Imagine Mark Zuckerber describing his idea for Facebook getting nods of approval from SBA. SBA - "You're not going to charge money to people using your service? hmmmmm."

Or Elon Musk pitching Tesla to SBA. SBA - "Mr. Musk, men with more experience in auto manufacturing than you have attempted launching their own automobile companies. What makes you, with no background in auto manufacturing, think you will succeed when they failed. Go home and read about Preston Tucker and John DeLoren before you lose your money".

Or Sergey Brin and Larry Page floating Google.

Or Space-X, eBay, Twitter, etc.

I haven't mentioned the other businesses I started after the video stores, but most of them would have been discouraged by SBA advisors.

As I posted earlier, SBA might be helpful for starting an established type of business, but for something totally new, they have no imagination and tend to discourage innovation.

An entrepreneur is born with imagination, resourcefulness, self confience, good work ethics, determination and no fear of failure. They have ideas. They are not created by the SBA.
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Old 02-14-2020, 05:40 PM   #25
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My experiences working with SCORE mentors at SBA really had nothing to do with "Is this a good idea or not?". Rather, it was more like "Here's the business I'm getting into. What do I need to know about financing, accounting, biz plans, licensing, regulations etc. etc. etc.", and I found them very helpful with that.
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Old 02-14-2020, 06:13 PM   #26
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The SBA has not changed much in 40 years. I know several SBA advisers and they are still too cautious and discourage taking risks. I tried volunteering with them but they are too restrictive with wild ideas for my taste.

Imagine Mark Zuckerber describing his idea for Facebook getting nods of approval from SBA. SBA - "You're not going to charge money to people using your service? hmmmmm."

Or Elon Musk pitching Tesla to SBA. SBA - "Mr. Musk, men with greater experience in auto manufacturing than you have attempted launching their own automobile companies. What makes you, with no background in auto manufacturing, think you will succeed. Go home and read about Preston Tucker, John DeLoren before you lose your money".

Or Sergey Brin and Larry Page floating Google.

Or Space-X, eBay, Twitter, etc.

I haven't mentioned the other businesses I started after the video stores, but most of them would have been discouraged by SBA advisors.

As I posted earlier, SBA might be helpful for starting an established type of business, but for something totally new, they have no imagination and tend to discourage innovation.

An entrepreneur is born with imagination, resourcefulness, self confidence, good work ethics, determination and an idea. They are not created by the SBA.
Interesting perspective. I am a somewhat successful entrepreneur but I'm conservative. Of those you mention, I wouldn't have had interest in Facebook or Tesla. Space-X too early for me. Ebay would have gotten my interest but concerns about trust and payments would have been on my mind. Still I thought it would work, just not to the level of success they had. Twitter I thought was a definite as others had paved the way. I had a cousin who had the first video department in his town and I thought it was shear genius. That said, I'm creative business wise, but not product wise.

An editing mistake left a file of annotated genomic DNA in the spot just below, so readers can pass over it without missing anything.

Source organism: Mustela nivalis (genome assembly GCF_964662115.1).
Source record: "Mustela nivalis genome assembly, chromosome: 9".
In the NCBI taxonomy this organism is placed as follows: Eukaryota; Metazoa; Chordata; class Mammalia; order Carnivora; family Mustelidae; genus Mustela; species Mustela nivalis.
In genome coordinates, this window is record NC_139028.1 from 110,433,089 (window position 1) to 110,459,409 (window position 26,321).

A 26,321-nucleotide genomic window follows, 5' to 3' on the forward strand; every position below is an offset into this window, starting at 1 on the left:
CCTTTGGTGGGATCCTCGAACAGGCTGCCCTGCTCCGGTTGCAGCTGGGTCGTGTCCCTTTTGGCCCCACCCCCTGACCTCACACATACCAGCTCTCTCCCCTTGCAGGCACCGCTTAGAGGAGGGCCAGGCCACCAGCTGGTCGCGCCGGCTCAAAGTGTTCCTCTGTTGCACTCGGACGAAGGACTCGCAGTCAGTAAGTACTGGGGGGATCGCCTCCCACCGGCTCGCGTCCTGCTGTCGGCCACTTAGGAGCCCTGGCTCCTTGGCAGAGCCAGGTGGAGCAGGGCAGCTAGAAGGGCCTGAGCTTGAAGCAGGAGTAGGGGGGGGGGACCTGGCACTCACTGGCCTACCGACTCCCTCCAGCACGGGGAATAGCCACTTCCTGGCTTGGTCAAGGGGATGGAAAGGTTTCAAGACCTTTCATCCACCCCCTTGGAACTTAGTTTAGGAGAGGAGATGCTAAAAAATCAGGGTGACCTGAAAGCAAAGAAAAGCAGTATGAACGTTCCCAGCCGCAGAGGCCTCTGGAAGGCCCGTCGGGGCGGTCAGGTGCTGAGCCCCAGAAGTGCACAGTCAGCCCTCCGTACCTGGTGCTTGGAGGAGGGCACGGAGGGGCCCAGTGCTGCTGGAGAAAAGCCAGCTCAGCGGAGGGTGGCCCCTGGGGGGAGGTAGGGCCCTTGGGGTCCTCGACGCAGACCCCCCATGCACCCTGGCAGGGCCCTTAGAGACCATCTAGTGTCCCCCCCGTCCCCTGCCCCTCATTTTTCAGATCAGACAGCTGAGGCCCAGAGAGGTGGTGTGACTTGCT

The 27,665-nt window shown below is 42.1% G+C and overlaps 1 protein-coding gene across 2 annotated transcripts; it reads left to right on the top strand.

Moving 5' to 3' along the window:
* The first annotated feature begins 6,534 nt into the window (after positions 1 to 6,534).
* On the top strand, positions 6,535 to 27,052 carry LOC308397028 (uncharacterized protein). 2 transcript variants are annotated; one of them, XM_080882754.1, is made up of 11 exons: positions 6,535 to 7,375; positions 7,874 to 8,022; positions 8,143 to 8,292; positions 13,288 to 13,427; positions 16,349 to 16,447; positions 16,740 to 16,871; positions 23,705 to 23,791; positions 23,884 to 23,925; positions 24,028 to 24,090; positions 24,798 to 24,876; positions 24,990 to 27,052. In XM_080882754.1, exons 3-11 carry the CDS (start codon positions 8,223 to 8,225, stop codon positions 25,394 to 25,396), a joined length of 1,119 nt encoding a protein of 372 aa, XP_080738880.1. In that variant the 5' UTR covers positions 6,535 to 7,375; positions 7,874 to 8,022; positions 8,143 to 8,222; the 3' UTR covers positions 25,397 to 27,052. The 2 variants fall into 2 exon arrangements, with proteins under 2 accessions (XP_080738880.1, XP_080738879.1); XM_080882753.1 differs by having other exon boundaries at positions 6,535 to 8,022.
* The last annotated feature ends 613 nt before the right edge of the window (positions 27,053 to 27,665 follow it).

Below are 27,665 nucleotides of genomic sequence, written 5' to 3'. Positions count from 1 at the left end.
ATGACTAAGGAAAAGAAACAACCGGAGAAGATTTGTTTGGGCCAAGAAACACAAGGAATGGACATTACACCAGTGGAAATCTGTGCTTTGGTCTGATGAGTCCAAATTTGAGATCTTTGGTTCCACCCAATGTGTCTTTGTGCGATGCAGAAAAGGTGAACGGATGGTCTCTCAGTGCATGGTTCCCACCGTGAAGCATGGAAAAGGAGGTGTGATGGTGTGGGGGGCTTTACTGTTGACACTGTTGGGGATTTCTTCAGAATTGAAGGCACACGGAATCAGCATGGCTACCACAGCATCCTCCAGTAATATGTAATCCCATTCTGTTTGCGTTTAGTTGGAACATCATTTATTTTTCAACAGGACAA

So, brought me to the girl I've ended up mentoring. She had the idea and I believed in it and in her but she had no experience and I gave her the task of writing a business plan. She had no experience, hadn't yet taken any business or accounting course, and I provided no help. 10 days later she handed me one of the best business plans I've ever seen and I've supported her effort from there. She was and is a creative genius and also she is an incredible salesperson who at 19 was selling major department stores on her line. She is CEO of a business doing $2.5 million in sales in 2017, $80 million in 2018 and over $250 million in 2019. I still don't believe it all but I never personally could have done what she has.

So, your point in conservatism is well made.

However, there are advisers who can support and advise effectively, even if they wouldn't have undertaken the business. I never would have done what she has, but she couldn't have done what she has without me and others.

I watch shows like Shark Tank and The Profit. What I often see is very creative entrepreneurs but they are struggling and need someone to guide or support them on the next step. They have the ideas, have knowledge of their business, but lack the overall knowledge and experience.

So, I'd still recommend trying to find an adviser, whether a local small business accountant or through score or just finding a retired businessman. There are many people out there willing to share knowledge if one will listen. Now, what I generally would not do is take anyone on as a partner or investor unless one just has no other way. I do not like partnerships.
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Old 02-14-2020, 06:14 PM   #27
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My experiences working with SCORE mentors at SBA really had nothing to do with "Is this a good idea or not?". Rather, it was more like "Here's the business I'm getting into. What do I need to know about financing, accounting, biz plans, licensing, regulations etc. etc. etc.", and I found them very helpful with that.